FEATURE: London Musical Theatre Orchestra launches its public programme


With increasing pressure on West End theatre space and a greater reliance on digitised music, it’s rare to hear a full 40-piece orchestra play London’s musicals as they were intended. In their place, a fashion for the concert performance has emerged, celebrating the longevity of a specific show or the work of one composer.

NR 16-06-28 555For some time behind the scenes, the London Musical Theatre Orchestra has organised rehearsal sessions for established musicians and new artists, with regular play-through sessions looking at scores old and new. At a gala event held at the Bishopsgate Institute, the LMTO announced it is turning professional, with a programme of public concerts in 2016 and 2017.

“Music to me is all about the art of collaboration,” Founder and Principal Conductor Freddie Tapner explained. “The LMTO will be comprised of top West End performers, as well as 25% of the orchestra dedicated to the “development of high-quality, up-and-coming players”.

Two concerts are planned for 2016, including the UK symphonic premiere of Rodgers and Hammerstein’s State Fair at Cadogan Hall on 6 November, and the London premiere of A Christmas Carol by Alan Menken and Lynn Ahrens at the Lyric Theatre on 19 December, with tickets on sale in the next fortnight.

NR 16-06-28 297The gala evening was an opportunity to showcase the full orchestral sound the concerts will offer, accompanied by some of the West End’s leading vocalists. It began with a chamber quartet, which had been greeting visitors with inoffensive fare such as Be Our Guest from Beauty and the Beast, delivering a barnstorming promenade version of West Side Story’s America, concluding as they ascend the stage and allowing the full LMTO to deliver the number’s final chord.

The sound of a full symphonic orchestra really comes to the fore in the sumptuous overture to Crazy For You, which touches on some of Gershwin’s most beloved musical theatre numbers. But a musical theatre orchestra could not survive on instrumentals and overtures alone, so the LMTO played host to a number of guest vocalists to provide a peek into their desire to play scores both old and new.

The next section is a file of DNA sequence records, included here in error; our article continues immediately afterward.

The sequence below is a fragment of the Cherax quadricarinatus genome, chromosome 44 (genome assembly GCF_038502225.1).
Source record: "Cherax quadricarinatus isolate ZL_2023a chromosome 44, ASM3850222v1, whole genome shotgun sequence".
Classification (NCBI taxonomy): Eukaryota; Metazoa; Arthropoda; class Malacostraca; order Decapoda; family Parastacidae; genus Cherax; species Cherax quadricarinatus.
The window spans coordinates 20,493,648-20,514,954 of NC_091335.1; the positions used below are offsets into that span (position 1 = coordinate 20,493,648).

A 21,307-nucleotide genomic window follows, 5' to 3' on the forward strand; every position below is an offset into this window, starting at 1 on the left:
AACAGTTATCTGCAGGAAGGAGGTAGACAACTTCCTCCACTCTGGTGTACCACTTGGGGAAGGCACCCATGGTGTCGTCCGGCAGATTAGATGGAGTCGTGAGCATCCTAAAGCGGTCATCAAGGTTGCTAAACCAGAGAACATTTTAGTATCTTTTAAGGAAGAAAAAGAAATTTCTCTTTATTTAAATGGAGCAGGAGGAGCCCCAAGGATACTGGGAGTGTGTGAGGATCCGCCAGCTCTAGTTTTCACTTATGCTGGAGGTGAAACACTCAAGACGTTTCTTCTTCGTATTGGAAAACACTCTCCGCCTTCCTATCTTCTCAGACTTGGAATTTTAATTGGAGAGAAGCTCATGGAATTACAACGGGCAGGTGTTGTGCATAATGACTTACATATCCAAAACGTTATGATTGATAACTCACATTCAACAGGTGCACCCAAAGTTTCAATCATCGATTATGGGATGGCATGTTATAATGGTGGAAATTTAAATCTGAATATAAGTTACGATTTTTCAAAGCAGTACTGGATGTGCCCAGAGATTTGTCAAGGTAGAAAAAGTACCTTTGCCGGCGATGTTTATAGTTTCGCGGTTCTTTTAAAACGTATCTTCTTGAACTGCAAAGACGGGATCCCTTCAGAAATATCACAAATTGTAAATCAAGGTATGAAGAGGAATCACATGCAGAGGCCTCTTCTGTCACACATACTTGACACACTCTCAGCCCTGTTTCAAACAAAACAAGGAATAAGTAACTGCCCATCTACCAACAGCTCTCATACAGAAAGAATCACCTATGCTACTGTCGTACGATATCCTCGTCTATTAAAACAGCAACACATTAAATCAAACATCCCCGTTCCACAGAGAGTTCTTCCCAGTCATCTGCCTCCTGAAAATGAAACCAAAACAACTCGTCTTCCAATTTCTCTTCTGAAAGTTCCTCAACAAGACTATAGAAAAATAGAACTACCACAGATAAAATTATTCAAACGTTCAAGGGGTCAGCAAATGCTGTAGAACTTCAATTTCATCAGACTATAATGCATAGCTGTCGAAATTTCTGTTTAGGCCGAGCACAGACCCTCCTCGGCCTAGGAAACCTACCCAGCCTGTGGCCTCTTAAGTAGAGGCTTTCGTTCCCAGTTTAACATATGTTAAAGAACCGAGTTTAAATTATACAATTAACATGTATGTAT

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From Ramin Karimloo performing ’Til I Hear You Singfrom Love Never Dies to Ashleigh Gray (pictured, right, who has toured in Wicked as Elphaba) delivering a very impressive rendition of Defying Gravity, the orchestra’s desire to work with professionals at the top of their game is evident. But classic musicals are far from the orchestra’s only focus: a prerecorded video showed a rehearsal session working through songs by Jake Brunger and Pippa Cleary (The Secret Diary of Adrian Mole) while in the hall, Tim Connor’s The 6:59from The Station Master, which won the Stiles &Drewe songwriting prize after the musical was workshopped at the Tristan Bates theatre, received its fully orchestrated premiere.

To bring the musical segment to a close, Rebecca Caine provided an uplifting You’ll Never Walk Alone’, while Hadley Fraser brought proceedings to an upbeat close with a rendition of Guys and DollsSit Down, You’re Rockin’ The Boat’, a number that highlighted Tapner’s conducting skill, coordinating principal singer, orchestra and choir through the number’s trickier tempo changes with aplomb.

“Just hearing great music is an emotional thrill,” LMTO patrons and composers George Stiles and Anthony Drewe enthused, emphasising the unique opportunity the concerts provide to hear a score as it was written.

With two concerts in 2016, a further three intended for 2017 beginning in February, and a plan to scale up to five to seven per year, the professionalised LMTO looks set to become a unique and entertaining feature of London’s musical theatre landscape.

Images: Nick Rutter

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